Publications

Results of a phase II randomized, double-blind, placebo-controlled trial of Polyphenon E in women with persistent high-risk HPV infection and low-grade cervical intraepithelial neoplasia.

Author(s): Garcia FA,  Cornelison T,  Nuño T,  Greenspan DL,  Byron JW,  Hsu CH,  Alberts DS,  Chow HH

Journal: Gynecol Oncol

Date: 2014 Feb

Major Program(s) or Research Group(s): BGCRG, CONSORTIA

PubMed ID: 24388920

PMC ID: PMC3955221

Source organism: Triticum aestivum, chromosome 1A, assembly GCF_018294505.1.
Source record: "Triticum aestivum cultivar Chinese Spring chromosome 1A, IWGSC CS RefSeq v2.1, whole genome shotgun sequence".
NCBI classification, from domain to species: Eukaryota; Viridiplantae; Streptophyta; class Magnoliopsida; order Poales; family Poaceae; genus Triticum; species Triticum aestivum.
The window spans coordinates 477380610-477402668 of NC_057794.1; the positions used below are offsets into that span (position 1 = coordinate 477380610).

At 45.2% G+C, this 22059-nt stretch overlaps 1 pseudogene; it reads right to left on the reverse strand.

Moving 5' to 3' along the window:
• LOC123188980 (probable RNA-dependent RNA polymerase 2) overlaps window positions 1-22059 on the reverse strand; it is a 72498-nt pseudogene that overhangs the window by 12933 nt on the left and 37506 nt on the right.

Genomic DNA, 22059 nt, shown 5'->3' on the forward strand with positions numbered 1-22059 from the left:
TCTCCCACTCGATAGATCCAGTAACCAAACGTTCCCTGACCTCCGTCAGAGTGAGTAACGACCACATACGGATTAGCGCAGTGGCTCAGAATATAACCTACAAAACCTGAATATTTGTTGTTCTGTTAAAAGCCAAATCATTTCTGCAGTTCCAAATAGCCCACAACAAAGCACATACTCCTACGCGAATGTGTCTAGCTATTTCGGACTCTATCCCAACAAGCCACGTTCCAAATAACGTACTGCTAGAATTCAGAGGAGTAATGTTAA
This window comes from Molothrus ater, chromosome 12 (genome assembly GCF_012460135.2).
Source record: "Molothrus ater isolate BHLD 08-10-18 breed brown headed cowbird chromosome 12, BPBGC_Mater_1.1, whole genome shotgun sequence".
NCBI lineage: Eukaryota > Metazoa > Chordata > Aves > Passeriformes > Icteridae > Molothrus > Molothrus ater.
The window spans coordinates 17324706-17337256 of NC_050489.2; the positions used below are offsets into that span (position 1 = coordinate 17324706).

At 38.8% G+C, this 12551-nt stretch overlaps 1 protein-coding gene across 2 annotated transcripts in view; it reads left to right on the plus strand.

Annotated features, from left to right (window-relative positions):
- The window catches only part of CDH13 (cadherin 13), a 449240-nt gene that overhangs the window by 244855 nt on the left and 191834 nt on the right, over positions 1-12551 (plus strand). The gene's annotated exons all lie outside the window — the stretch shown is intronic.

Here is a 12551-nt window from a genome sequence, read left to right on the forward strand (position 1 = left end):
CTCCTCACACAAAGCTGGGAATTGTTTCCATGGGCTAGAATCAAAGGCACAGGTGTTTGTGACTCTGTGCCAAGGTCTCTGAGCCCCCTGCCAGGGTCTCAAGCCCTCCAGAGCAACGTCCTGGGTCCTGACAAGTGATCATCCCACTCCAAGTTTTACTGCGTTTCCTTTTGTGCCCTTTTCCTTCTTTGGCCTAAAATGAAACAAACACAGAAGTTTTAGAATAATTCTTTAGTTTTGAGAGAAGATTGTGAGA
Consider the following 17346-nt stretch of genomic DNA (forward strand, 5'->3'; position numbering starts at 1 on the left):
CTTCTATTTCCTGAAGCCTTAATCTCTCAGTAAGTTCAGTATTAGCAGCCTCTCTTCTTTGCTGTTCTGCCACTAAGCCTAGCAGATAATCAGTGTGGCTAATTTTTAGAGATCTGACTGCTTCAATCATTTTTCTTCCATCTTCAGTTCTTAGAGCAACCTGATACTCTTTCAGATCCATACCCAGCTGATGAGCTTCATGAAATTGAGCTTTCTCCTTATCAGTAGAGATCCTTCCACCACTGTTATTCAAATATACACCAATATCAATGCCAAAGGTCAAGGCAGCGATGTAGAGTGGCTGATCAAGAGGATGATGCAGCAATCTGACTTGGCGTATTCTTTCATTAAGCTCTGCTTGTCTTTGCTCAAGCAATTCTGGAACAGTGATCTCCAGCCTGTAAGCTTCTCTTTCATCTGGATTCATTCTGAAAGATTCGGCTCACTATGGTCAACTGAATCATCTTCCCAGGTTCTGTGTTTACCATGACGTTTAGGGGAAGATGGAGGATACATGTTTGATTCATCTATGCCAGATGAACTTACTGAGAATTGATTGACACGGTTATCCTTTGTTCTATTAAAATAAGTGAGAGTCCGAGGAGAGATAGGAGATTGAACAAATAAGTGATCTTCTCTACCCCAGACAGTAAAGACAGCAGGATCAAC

Abstract: OBJECTIVE: In vitro data and pilot data suggest that green tea catechins may possess chemopreventive activity for cervical cancer and precursor lesions. We conducted a randomized, double-blind, placebo-controlled trial of Polyphenon E (decaffeinated and enriched green tea catechin extract) in women with persistent human papillomavirus (HPV) infection and low-grade cervical intraepithelial neoplasia (CIN1) to evaluate the potential of Polyphenon E for cervical cancer prevention. METHODS: Ninety-eight eligible women were randomized to receive either Polyphenon E (containing 800 mg epigallocatechin gallate) or placebo once daily for 4 months. The primary study outcome was oncogenic HPV clearance and clearance of CIN1. RESULTS: Polyphenon E was shown to be acceptable, safe and well tolerated. There was no difference in the response rate by treatment allocation. Complete response, defined as negative for high-risk HPV and normal histopathology, was noted in 7 (17.1%) and 6 (14.6%) women in the Polyphenon E and placebo arms, respectively. Progression, defined as persistent oncogenic HPV with histopathologic evidence of progression, was more common in the Polyphenon E group than in the placebo group [6 (14.6%) vs. 3 (7.7%)]. CONCLUSION: Based on the largest randomized placebo-controlled trial of a green tea extract for HPV related cervical disease, we conclude that 4 months of Polyphenon E intervention did not promote the clearance of persistent high-risk HPV and related CIN1. Further studies may be necessary to better delineate the risk factors for persistent HPV infection and biology of the disease to facilitate the evaluation of chemopreventive strategies.